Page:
Graduation Semester and Year




Document Type


Degree Name

Doctor of Philosophy in Electrical Engineering


Electrical Engineering

First Advisor

Frank Lewis


Optimal control deals with the problem of finding a control law for a given system that a certain optimality criterion is achieved. It can be derived using Pontryagin's maximum principle (a necessary condition), or by solving the Hamilton-Jacobi-Bellman equation (a sufficient condition). Major drawback of optimal control is that it is offline. Adaptive control involves modifying the control law used by a controller to cope with the facts that the system is unknown or uncertain. Adaptive controllers are not optimal. Adaptive optimal controllers have been proposed by adding optimality criteria to an adaptive controller, or adding adaptive characteristics to an optimal controller. In this work, online adaptive learning algorithms are developed for optimal control and differential dynamic games by using measurements along the trajectory or input/output data. These algorithms are based on actor/critic schemes and involve simultaneous tuning of the actor/critic neural networks and provide online solutions to complex Hamilton-Jacobi equations, along with convergence and Lyapunov stability proofs. The research begins with the development of an online algorithm based on policy iteration for learning the continuous-time (CT) optimal control solution with infinite horizon cost for nonlinear systems with known dynamics. That is, the algorithm learns online in real-time the solution to the optimal control design Hamilton-Jacobi (HJ) equation. This is called `synchronous' policy iteration. Then it became interesting to develop an online learning algorithm to solve the continuous-time two-player zero-sum game with infinite horizon cost for nonlinear systems. The algorithm learns online in real-time the solution to the game design Hamilton-Jacobi-Isaacs equation. This algorithm is called online gaming algorithm `synchronous' zero-sum game policy iteration. One of the major outcomes of this work is the online learning algorithm to solve the continuous time multi player non-zero sum games with infinite horizon for linear and nonlinear systems. The adaptive algorithm learns online the solution of coupled Riccati and coupled Hamilton-Jacobi equations for linear and nonlinear systems respectively. The optimal-adaptive algorithm is implemented as a separate actor/critic parametric network approximator structure for every player, and involves simultaneous continuous-time adaptation of the actor/critic networks. The next result shows how to implement Approximate Dynamic Programming methods using only measured input/output data from the systems. Policy and value iteration algorithms have been developed that converge to an optimal controller that requires only output feedback. The notion of graphical games is developed for dynamical systems, where the dynamics and performance indices for each node depend only on local neighbor information. A cooperative policy iteration algorithm, is given for graphical games, that converges to the best response when the neighbors of each agent do not update their policies and to the cooperative Nash equilibrium when all agents update their policies simultaneously. Finally, a synchronous policy iteration algorithm based on integral reinforcement learning is given. This algorithm does not need the drift dynamics.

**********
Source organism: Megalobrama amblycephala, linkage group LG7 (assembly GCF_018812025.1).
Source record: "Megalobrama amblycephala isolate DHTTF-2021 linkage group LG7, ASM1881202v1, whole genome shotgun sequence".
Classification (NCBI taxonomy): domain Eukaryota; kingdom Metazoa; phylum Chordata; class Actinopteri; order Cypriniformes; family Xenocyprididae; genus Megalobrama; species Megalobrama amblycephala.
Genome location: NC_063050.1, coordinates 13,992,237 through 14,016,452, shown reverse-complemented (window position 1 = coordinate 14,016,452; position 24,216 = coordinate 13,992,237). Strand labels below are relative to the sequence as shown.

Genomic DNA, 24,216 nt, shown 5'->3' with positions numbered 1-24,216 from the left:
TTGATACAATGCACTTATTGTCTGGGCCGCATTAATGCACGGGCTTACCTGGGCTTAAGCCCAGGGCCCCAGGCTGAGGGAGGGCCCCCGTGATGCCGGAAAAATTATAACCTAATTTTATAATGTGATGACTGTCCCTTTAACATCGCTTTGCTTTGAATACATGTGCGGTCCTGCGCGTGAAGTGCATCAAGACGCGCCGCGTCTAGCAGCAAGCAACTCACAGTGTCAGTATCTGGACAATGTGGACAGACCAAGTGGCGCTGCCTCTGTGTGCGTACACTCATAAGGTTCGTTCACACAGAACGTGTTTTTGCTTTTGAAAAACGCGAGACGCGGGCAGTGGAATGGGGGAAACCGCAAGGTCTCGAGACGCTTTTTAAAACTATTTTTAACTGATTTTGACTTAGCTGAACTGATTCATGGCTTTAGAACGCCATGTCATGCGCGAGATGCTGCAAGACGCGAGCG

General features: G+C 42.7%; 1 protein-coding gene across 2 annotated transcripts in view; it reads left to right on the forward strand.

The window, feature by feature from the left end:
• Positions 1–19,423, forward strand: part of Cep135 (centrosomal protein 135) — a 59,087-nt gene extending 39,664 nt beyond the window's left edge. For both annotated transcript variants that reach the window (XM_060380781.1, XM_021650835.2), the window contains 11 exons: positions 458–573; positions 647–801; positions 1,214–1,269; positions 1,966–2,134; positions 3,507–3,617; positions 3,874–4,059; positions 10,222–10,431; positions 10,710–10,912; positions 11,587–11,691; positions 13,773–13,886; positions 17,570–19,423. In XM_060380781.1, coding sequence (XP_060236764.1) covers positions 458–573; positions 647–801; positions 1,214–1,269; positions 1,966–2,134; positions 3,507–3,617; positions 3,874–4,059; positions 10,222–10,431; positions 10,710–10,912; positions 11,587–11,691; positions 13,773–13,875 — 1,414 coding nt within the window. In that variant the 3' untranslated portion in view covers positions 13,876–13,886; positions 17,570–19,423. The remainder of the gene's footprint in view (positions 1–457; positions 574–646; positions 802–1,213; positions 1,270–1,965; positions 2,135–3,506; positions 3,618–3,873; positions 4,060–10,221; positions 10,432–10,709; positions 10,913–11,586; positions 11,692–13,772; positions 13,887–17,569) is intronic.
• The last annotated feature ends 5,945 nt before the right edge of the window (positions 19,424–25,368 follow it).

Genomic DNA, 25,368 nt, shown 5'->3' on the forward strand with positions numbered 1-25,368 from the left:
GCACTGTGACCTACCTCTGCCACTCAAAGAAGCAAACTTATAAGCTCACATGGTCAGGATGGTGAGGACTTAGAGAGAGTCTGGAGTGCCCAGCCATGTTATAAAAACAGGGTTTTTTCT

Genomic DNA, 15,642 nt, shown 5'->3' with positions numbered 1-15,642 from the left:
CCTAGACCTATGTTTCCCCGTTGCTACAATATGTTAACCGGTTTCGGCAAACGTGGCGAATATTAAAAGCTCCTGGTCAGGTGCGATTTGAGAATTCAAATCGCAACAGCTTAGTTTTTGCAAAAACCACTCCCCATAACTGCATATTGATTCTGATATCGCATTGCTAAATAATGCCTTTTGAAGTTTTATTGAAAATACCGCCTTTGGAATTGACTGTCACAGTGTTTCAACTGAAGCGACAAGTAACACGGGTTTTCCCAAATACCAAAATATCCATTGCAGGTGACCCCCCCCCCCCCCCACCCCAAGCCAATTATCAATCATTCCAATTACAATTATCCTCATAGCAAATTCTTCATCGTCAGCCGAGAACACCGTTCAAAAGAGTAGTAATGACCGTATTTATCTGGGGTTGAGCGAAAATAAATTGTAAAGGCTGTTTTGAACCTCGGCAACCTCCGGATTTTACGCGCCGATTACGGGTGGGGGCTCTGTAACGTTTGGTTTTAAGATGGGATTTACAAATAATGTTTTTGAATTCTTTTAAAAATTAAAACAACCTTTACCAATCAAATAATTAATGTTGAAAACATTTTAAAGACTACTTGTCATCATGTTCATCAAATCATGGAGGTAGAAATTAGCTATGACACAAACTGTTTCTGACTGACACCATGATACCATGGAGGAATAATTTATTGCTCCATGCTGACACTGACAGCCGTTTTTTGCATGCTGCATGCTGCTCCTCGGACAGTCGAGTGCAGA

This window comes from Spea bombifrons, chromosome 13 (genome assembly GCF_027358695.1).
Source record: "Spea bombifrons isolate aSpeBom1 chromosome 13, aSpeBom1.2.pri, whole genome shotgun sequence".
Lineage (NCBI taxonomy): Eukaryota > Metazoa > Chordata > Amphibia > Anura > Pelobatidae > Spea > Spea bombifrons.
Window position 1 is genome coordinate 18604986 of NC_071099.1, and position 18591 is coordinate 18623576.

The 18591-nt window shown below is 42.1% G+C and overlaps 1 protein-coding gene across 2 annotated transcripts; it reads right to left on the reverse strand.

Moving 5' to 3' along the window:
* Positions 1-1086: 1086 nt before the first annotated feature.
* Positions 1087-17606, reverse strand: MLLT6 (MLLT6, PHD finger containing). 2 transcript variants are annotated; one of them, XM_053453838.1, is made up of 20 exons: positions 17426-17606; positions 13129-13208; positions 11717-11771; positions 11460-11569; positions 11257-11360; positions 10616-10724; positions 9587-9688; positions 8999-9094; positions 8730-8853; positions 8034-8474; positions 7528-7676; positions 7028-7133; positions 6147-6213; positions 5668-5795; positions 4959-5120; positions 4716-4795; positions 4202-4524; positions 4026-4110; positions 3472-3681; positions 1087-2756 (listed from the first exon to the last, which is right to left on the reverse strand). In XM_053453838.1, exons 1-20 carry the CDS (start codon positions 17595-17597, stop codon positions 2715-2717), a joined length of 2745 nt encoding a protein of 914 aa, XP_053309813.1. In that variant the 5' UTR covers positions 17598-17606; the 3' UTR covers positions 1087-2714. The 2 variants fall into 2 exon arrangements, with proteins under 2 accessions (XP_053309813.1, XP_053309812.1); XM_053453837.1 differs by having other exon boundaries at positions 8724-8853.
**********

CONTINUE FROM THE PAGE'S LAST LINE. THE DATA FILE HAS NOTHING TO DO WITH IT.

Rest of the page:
Electrical and Computer Engineering | Engineering


Degree granted by The University of Texas at Arlington